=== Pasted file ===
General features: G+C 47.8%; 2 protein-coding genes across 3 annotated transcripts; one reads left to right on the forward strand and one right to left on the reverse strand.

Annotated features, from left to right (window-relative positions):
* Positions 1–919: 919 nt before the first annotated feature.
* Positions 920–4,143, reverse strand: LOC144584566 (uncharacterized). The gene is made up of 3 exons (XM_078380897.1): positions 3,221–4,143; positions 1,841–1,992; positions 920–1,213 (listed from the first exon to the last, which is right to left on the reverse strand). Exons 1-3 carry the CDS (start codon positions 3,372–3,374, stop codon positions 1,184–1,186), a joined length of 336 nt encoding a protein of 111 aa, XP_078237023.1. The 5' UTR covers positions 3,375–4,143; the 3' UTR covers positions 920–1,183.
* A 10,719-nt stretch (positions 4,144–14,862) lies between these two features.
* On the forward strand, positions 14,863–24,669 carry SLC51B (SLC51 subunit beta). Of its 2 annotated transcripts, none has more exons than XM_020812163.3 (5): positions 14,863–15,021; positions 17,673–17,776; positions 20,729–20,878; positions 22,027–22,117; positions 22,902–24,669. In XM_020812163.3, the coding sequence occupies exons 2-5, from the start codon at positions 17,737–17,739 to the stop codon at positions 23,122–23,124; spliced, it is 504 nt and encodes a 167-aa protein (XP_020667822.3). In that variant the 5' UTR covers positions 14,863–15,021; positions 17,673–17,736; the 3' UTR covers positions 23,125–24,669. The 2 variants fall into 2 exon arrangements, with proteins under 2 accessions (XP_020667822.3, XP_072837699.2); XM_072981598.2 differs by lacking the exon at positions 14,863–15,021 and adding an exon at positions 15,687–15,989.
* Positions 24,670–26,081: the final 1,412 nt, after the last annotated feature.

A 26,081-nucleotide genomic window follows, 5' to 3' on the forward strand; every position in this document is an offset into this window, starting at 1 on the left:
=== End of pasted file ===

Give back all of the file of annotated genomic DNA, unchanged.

General features: G+C 47.8%; 2 protein-coding genes across 3 annotated transcripts; one reads left to right on the forward strand and one right to left on the reverse strand.

Annotated features, from left to right (window-relative positions):
* Positions 1–919: 919 nt before the first annotated feature.
* Positions 920–4,143, reverse strand: LOC144584566 (uncharacterized). The gene is made up of 3 exons (XM_078380897.1): positions 3,221–4,143; positions 1,841–1,992; positions 920–1,213 (listed from the first exon to the last, which is right to left on the reverse strand). Exons 1-3 carry the CDS (start codon positions 3,372–3,374, stop codon positions 1,184–1,186), a joined length of 336 nt encoding a protein of 111 aa, XP_078237023.1. The 5' UTR covers positions 3,375–4,143; the 3' UTR covers positions 920–1,183.
* A 10,719-nt stretch (positions 4,144–14,862) lies between these two features.
* On the forward strand, positions 14,863–24,669 carry SLC51B (SLC51 subunit beta). Of its 2 annotated transcripts, none has more exons than XM_020812163.3 (5): positions 14,863–15,021; positions 17,673–17,776; positions 20,729–20,878; positions 22,027–22,117; positions 22,902–24,669. In XM_020812163.3, the coding sequence occupies exons 2-5, from the start codon at positions 17,737–17,739 to the stop codon at positions 23,122–23,124; spliced, it is 504 nt and encodes a 167-aa protein (XP_020667822.3). In that variant the 5' UTR covers positions 14,863–15,021; positions 17,673–17,736; the 3' UTR covers positions 23,125–24,669. The 2 variants fall into 2 exon arrangements, with proteins under 2 accessions (XP_020667822.3, XP_072837699.2); XM_072981598.2 differs by lacking the exon at positions 14,863–15,021 and adding an exon at positions 15,687–15,989.
* Positions 24,670–26,081: the final 1,412 nt, after the last annotated feature.

A 26,081-nucleotide genomic window follows, 5' to 3' on the forward strand; every position in this document is an offset into this window, starting at 1 on the left: